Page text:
|The opening general session with gnome scientists, Hunt Willard. It’s an amazing lecture hall. Each seat has an electrical outlet and Ethernet port. The wireless was a bit weak, but plenty sufficient for blogging, as about half of the audience was doing.
Visit a slide show of the conference here.
It’s the next morning and I have only a couple of hours to catch up on e-mail before I head over to the airport for a two leg flight to Houston — and my brain feels sore. When I was young, I wanted to be a scientist. It didn’t matter what kind: astronomer, chemist, biologist. I didn’t major in science in college because I suspected that I wasn’t smart enough. after yesterday, I figure that those notions that prevented me from trying to become a scientist (like Johnny Quest’s father) were probably more on target than I even thought then. Yesterday’s Science Blogging Conference was full of REALLY smart people. Not only did it feature astronomers, chemists, biologists from one of the science centers of the world (Research Triangle Park and it’s surrounding Universities), but also the leaders of North Carolina’s blogging community. Add to all of that the fact that Brenda and I watched three episodes of The West Wing last night, and my brain is sore.
Yet, I feel that I had something to add for one very important reason. The issue of literacy came up again and again. As these scientists talked about why they blog or should blog, and why and how non-scientists should interact with the science world through blogs, a common conflict emerged again and again, the convergence of a dramatically new information landscape and generations who were taught to read books.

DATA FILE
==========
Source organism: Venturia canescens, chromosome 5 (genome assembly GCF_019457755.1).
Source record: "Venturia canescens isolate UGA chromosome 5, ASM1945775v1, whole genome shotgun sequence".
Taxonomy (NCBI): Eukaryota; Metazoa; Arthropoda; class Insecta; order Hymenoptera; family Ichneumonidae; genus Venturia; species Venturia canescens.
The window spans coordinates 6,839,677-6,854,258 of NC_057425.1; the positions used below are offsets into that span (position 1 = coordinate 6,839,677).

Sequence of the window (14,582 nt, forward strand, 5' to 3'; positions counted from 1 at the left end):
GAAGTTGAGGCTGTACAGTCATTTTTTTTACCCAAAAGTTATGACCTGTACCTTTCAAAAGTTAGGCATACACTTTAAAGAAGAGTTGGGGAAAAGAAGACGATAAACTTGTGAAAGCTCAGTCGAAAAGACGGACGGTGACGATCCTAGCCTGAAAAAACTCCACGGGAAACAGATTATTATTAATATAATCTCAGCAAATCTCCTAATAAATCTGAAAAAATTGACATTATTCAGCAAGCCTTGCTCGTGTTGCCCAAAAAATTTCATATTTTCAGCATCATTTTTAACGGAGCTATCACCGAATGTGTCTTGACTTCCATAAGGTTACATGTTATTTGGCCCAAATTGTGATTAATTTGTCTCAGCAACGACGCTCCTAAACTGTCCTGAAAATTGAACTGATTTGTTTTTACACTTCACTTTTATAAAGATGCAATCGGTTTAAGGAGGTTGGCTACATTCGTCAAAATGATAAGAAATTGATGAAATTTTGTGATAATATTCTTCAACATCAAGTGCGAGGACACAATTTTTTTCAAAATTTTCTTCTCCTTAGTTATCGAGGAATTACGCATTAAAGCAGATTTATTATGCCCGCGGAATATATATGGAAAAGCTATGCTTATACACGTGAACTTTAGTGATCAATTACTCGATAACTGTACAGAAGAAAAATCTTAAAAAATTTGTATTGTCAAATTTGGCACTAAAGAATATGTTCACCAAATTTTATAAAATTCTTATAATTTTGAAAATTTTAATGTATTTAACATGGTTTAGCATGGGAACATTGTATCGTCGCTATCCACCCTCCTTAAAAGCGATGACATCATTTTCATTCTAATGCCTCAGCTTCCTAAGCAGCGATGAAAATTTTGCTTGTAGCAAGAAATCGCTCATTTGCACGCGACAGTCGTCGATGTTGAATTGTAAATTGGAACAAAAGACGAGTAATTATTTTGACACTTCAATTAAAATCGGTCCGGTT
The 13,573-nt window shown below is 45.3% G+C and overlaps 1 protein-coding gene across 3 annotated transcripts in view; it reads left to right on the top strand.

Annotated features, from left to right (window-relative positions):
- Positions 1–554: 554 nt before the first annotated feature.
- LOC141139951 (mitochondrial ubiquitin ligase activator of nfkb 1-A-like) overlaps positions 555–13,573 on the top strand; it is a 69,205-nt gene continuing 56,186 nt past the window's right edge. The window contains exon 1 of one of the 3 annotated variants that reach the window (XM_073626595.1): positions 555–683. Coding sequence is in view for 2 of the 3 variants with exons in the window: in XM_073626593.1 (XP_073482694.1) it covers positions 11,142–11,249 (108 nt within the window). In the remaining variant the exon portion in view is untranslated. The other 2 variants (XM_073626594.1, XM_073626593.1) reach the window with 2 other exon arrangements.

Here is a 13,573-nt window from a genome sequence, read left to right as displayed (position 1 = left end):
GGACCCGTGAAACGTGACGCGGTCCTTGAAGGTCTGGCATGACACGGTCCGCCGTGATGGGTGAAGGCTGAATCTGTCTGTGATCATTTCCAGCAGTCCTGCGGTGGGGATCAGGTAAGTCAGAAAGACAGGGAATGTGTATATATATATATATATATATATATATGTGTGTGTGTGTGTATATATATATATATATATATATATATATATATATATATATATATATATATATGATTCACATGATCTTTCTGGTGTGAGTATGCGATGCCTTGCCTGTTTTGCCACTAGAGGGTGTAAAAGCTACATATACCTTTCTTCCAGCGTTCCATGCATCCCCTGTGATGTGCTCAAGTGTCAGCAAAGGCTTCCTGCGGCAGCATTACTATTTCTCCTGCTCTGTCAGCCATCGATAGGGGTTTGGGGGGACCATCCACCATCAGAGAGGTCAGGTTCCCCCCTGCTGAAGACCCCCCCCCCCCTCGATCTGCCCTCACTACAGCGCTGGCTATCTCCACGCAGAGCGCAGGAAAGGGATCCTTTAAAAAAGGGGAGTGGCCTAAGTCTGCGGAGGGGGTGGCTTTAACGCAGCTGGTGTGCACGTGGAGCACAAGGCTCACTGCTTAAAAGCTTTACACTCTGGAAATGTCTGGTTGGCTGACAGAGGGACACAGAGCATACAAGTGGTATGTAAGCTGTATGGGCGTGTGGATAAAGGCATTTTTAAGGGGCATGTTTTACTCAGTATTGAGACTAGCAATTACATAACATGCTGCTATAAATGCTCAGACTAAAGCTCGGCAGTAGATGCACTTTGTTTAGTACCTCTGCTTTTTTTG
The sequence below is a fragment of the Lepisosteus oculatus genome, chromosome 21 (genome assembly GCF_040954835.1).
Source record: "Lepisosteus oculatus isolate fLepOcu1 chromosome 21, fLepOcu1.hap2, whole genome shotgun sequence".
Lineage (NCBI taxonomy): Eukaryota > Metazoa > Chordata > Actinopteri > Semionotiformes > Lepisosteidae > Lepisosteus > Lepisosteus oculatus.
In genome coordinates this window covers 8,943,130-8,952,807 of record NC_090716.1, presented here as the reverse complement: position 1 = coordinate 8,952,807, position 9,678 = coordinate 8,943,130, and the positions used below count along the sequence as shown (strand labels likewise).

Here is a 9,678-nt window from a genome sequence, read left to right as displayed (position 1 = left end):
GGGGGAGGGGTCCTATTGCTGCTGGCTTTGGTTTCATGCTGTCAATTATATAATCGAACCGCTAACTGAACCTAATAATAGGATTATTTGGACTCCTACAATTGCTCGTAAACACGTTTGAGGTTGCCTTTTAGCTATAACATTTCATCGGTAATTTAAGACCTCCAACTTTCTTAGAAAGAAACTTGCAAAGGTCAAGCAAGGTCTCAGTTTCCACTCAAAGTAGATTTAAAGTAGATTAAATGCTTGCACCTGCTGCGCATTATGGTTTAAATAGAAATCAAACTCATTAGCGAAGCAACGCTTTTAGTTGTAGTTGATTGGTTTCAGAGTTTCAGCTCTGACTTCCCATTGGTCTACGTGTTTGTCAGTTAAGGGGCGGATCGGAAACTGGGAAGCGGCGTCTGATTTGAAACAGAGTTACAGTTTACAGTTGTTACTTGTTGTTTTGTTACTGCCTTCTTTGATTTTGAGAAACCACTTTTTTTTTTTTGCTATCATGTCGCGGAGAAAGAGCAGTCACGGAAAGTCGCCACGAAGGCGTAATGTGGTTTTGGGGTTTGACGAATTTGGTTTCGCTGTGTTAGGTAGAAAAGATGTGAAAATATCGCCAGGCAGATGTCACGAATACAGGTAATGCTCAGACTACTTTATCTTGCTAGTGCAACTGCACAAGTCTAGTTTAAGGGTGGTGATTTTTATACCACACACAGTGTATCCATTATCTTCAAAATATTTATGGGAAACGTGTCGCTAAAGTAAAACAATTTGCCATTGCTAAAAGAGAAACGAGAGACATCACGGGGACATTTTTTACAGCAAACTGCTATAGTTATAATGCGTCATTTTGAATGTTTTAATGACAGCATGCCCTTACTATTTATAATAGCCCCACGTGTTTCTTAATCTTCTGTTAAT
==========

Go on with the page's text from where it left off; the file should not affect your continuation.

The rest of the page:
This conflict was most obvious in the Teaching Science session, where one Evolutionist of somewhere near my age (a rarity in Murphy Hall yesterday) claimed in so many words that the Internet was distroying knowledge, that it just can’t be trusted. A number of ideas were expressed including suggestions of a system of peer review of science content on the Internet by established scientists and a less formal DIGG-style recommendations program.
I threw out several rather shallow suggestions, still feeling not quite up to the high-brained banter, but finally blurted out, “This is an arms race that can’t be won.” It’s a technical problem, but there is no technical solution. The solution is to realize that we live in a dramatically different information environment, and as such, our notions of what it means to be literate must change. Being able to de-construct and evaluate the information that you find in this information environment is a skill that is no less critical today as being able to read the text. We have to teach students to be their own gatekeepers. It’s a BASIC skill”
It was a very good day, and this morning, while hitchhiking back to the conference, I found a blog by someone who attended the session on illustrating blogs. As you probably know, I make regular use of Flickr as a source of images for my blog. As a result of virtually visiting another session through the mind of someone elses blog, I’ve learned about:
Interestingly, that session seemed to evolve into a discussion of copyright and fair use, rather than how to use images. I suspect it’s the difference between going to a conference session wanting to learn one thing, and going to an un-conference sessions and ending out talking about something else.
Blake, John. “NC Science Blogging Conference.” The Blake Slate’s Photostream. 21 Jan 2007. 21 Jan 2007 <http://www.flickr.com/photos/49503138762@N01/364179541/>.
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